Young South Canterbury beekeeper Jack Innes is celebrating the sweet taste of success.
Last year, Jack, who is year 8 this year at Waihi School, acquired two beehives — a traditional one and a Flow Hive made from cedar which he bought from Australia. He spent the rest of last year waiting for his first taste-test.
That opportunity came in mid-December.
‘‘[It is] delicious, runny, sweet and good to eat,’’ he said.
As part of the taste-test, Jack has had the honey on toast and over ice cream. ‘‘[It is] very good,’’ he said.
‘‘We are still harvesting approximately once a week at the moment. It is a nice dark colour and comes from the vipers bugloss [blue borage] crop of flowers, which have grown well this year after a good spring.’’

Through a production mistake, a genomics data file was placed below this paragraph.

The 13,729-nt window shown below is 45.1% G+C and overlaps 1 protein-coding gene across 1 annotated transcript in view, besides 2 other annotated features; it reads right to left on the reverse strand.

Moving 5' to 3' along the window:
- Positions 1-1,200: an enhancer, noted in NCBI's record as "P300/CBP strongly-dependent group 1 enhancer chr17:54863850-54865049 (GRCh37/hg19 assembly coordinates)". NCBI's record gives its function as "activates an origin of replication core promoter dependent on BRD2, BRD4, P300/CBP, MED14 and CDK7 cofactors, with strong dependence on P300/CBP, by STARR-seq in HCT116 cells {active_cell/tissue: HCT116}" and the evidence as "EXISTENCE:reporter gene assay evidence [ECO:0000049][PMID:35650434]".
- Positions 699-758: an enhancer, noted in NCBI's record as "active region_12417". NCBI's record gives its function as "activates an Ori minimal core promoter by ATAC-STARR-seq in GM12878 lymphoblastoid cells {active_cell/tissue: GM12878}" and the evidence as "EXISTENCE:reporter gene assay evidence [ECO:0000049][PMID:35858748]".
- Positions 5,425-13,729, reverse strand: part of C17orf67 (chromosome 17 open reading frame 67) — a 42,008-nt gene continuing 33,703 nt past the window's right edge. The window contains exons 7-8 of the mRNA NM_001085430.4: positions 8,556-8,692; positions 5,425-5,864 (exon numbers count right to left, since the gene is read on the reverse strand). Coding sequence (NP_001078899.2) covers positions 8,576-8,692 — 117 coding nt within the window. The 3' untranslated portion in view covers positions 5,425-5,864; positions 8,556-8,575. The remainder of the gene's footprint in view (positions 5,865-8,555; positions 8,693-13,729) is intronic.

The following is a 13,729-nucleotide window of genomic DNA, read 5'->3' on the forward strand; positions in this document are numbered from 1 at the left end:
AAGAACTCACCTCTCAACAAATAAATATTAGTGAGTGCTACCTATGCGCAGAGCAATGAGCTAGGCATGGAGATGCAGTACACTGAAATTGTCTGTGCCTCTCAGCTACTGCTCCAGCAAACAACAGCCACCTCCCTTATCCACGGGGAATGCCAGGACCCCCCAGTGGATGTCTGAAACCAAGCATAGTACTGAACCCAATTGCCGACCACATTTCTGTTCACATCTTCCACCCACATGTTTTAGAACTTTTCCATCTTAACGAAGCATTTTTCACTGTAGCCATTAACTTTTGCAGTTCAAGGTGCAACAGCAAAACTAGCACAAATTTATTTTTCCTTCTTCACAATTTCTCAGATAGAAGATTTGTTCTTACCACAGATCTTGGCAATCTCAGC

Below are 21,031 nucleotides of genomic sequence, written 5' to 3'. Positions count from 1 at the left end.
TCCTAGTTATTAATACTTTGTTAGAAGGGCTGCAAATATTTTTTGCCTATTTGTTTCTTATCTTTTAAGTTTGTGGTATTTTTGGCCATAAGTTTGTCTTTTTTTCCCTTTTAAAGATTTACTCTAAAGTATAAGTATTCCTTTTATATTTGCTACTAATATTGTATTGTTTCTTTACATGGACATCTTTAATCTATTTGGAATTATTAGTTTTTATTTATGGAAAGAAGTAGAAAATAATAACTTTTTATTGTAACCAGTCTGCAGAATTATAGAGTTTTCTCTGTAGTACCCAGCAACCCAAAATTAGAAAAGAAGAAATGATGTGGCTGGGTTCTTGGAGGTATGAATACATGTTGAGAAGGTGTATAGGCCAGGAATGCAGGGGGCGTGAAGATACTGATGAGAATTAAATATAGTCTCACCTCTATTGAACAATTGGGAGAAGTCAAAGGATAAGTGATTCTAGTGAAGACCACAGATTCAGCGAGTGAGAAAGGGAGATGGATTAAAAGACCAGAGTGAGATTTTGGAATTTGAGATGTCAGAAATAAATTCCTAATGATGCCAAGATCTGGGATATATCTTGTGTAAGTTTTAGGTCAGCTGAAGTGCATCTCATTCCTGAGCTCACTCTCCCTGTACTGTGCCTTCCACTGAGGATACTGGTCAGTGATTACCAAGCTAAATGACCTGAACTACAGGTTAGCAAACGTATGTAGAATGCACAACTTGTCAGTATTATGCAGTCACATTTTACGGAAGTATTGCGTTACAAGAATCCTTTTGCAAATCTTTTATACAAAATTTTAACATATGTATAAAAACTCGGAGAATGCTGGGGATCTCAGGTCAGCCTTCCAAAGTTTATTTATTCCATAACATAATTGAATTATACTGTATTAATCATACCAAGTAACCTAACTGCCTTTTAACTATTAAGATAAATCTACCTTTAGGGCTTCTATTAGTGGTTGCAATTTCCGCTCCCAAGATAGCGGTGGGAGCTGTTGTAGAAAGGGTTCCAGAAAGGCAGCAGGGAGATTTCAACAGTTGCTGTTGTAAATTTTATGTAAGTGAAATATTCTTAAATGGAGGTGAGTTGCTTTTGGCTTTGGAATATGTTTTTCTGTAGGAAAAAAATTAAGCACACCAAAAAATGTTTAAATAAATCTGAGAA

He has harvested about 25 litres of honey so far this season, which he stores in plastic containers, saving some for the winter.
Jack said his new-found hobby was worth the effort. He described the Flow Hive system as an awesome invention, one he wants to invest more money in.
The industry was not completely new to Jack, his grandfather also having had hives at Black Forest, South Canterbury.
With a keen desire to add to his knowledge, he also welcomed outside help, including that of Peter and Ali Bell, of Mackenzie Country Honey, who showed him through their honey factory in Twizel last year.
The visit helped Jack learn the various beekeeping procedures, including how to open a hive, use a smoker, and how to control varroa with special treatment strips which the bees rub past in the hive. He was also shown how to extract honey from a traditional beehive.